Hospitals face extremely high rates of workplace violence

Workplace violence in hospitals is increasing dramatically, with ER nurses often the primary victims.

Nursing and other healthcare-related jobs are not typically what most people associate with high rates of workplace violence. However, as Politico reports, healthcare settings are some of the most dangerous places for workplace violence, with nurses bearing the brunt of that violence. Even worse is the fact that workplace violence rates in healthcare have grown rapidly in recent years, thanks to a confluence of different factors ranging from high medical costs to the opioid epidemic.

How violent are healthcare jobs?

A number of different statistics reveals just how dangerous it can be to work in the healthcare industry, especially for nurses in the emergency room. A report from the Bureau of Labor Statistics, for example, found that the rate of attacks on registered nurses increased by more than 100 percent between 2008 and 2016.

Furthermore, a 2016 GAO report found that nonfatal violence against healthcare workers was not only on the rise but was already five times higher than for other workers. A study from 2015 also found that 57 percent of ER nurses had experienced some form of workplace violence within the past week.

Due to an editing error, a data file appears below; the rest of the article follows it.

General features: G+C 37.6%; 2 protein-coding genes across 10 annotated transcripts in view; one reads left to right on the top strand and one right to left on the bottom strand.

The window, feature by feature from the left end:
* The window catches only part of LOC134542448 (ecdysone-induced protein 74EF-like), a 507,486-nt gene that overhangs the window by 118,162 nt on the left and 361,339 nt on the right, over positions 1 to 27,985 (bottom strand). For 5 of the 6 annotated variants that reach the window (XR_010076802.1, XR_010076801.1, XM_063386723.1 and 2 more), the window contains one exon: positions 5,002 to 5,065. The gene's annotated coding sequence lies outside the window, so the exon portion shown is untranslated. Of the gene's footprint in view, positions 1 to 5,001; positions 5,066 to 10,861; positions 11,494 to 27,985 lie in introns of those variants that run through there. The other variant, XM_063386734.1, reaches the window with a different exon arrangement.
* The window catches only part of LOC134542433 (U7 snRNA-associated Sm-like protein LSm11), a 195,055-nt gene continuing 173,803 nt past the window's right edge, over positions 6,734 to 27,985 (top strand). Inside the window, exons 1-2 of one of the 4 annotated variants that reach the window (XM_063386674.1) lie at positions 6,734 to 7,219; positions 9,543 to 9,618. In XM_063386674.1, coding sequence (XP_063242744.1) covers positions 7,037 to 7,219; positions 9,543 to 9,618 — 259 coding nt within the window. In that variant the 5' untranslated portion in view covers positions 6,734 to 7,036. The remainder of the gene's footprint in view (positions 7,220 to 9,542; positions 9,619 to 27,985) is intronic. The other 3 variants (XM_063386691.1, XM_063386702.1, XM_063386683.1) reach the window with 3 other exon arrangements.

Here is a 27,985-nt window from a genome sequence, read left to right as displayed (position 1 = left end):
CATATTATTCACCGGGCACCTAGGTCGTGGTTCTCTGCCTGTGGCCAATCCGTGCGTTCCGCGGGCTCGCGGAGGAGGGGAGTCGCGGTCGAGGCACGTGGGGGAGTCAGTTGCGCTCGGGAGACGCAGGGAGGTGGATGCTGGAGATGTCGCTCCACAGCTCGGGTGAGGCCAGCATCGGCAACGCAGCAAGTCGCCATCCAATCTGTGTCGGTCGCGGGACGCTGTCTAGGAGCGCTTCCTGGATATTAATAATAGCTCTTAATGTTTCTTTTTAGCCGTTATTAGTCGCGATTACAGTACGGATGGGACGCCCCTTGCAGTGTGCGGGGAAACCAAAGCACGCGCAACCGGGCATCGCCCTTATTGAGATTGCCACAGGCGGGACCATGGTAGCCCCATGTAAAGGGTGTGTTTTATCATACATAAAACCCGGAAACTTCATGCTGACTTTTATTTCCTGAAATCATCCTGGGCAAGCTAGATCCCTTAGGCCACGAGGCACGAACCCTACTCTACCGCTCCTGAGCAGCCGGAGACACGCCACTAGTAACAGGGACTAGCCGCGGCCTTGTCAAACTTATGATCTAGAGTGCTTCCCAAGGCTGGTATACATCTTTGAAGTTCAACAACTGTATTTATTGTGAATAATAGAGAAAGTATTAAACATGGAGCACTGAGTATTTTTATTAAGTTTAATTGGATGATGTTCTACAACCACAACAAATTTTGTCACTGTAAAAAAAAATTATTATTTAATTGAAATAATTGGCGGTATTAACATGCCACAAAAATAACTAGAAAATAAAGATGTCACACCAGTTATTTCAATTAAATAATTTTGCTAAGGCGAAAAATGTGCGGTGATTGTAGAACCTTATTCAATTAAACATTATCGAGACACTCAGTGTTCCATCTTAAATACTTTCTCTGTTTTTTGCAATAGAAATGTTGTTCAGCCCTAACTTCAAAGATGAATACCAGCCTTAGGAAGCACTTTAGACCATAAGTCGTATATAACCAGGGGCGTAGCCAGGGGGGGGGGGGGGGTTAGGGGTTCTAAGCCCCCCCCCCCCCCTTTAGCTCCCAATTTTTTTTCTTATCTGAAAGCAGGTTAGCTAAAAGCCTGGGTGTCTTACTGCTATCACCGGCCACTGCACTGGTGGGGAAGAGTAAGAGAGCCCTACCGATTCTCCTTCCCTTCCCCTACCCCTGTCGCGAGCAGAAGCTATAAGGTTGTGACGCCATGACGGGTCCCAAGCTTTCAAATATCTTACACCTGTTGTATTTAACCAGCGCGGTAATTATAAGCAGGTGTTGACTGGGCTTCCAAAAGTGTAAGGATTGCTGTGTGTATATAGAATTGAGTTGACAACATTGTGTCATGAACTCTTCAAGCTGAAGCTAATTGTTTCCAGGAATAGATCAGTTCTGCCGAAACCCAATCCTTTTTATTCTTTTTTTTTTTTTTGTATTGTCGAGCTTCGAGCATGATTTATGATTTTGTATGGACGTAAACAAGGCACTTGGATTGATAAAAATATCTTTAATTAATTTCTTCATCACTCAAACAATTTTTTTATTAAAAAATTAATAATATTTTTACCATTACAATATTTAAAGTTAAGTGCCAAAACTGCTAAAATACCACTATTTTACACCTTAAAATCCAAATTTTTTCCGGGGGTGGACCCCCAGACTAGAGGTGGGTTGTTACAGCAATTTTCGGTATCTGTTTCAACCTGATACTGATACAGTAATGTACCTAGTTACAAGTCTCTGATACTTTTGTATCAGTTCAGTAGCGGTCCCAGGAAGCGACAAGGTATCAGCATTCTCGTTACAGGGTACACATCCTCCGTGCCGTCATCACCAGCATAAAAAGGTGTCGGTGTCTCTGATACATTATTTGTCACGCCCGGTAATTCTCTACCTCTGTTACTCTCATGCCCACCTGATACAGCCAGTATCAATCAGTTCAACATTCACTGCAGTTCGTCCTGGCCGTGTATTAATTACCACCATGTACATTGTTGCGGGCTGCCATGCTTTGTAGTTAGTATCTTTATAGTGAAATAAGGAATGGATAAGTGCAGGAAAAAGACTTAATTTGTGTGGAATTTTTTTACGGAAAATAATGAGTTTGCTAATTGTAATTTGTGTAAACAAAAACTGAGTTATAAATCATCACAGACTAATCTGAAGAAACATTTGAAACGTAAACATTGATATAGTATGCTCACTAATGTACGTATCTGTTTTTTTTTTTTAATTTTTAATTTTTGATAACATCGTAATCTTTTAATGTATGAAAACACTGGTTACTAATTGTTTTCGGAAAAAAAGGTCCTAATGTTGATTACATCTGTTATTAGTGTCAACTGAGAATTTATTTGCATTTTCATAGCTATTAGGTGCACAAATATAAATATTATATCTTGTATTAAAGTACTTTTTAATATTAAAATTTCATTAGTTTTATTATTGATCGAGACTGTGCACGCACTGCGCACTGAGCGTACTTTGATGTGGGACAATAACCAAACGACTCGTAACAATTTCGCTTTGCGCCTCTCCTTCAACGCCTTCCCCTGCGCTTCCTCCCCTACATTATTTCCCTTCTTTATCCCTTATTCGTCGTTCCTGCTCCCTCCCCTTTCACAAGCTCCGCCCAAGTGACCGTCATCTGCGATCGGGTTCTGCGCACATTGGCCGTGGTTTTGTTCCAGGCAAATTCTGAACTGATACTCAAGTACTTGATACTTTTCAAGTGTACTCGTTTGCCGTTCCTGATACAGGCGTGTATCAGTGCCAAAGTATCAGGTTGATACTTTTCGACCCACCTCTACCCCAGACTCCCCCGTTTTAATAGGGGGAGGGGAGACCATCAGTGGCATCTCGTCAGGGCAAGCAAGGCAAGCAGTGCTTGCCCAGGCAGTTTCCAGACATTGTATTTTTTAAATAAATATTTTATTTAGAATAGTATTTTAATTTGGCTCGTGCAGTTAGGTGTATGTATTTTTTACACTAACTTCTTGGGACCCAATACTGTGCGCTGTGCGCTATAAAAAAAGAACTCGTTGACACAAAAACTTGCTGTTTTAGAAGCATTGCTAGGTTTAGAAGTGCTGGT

Why are hospitals becoming more violent?

There are a lot of reasons for the alarming increase in workplace violence in healthcare facilities. One culprit is the opioid epidemic. Patients who are addicted to opioids are more likely to become agitated if they are denied pills or after they regain consciousness in an ER after an overdose. The crackdown on opioid prescriptions has only made this problem worse.

The high cost of co-pays and deductibles is likely another reason. With visits to the hospital costing so much, patients are more likely to get agitated and lash out at healthcare staff if they do not get the answers they expect. A lack of resources for patients who may be suffering from mental health problems is also another likely cause.

Some states are trying to tackle the problem. As Becker's Hospital Review notes, California adopted workplace violence prevention measures targeting hospitals specifically. The rules, which went into effect in 2017, require hospitals to develop a workplace violence prevention plan and to track incidents of workplace violence. The rules are now the inspiration for proposed federal legislation. Better statistics detailing the scope of workplace violence in hospitals will be a key step in ultimately tackling the problem.

Workplace injuries

Whether in healthcare or any other industry, those who are hurt at work often find themselves in a difficult situation. Their injuries may prevent them from returning to work either temporarily or indefinitely, which can lead to severe financial stress. That is why anybody injured on the job needs to talk to a workers' compensation attorney for help today. An experienced attorney can assist clients with pursuing the compensation they may be entitled to and ensure that their rights are protected.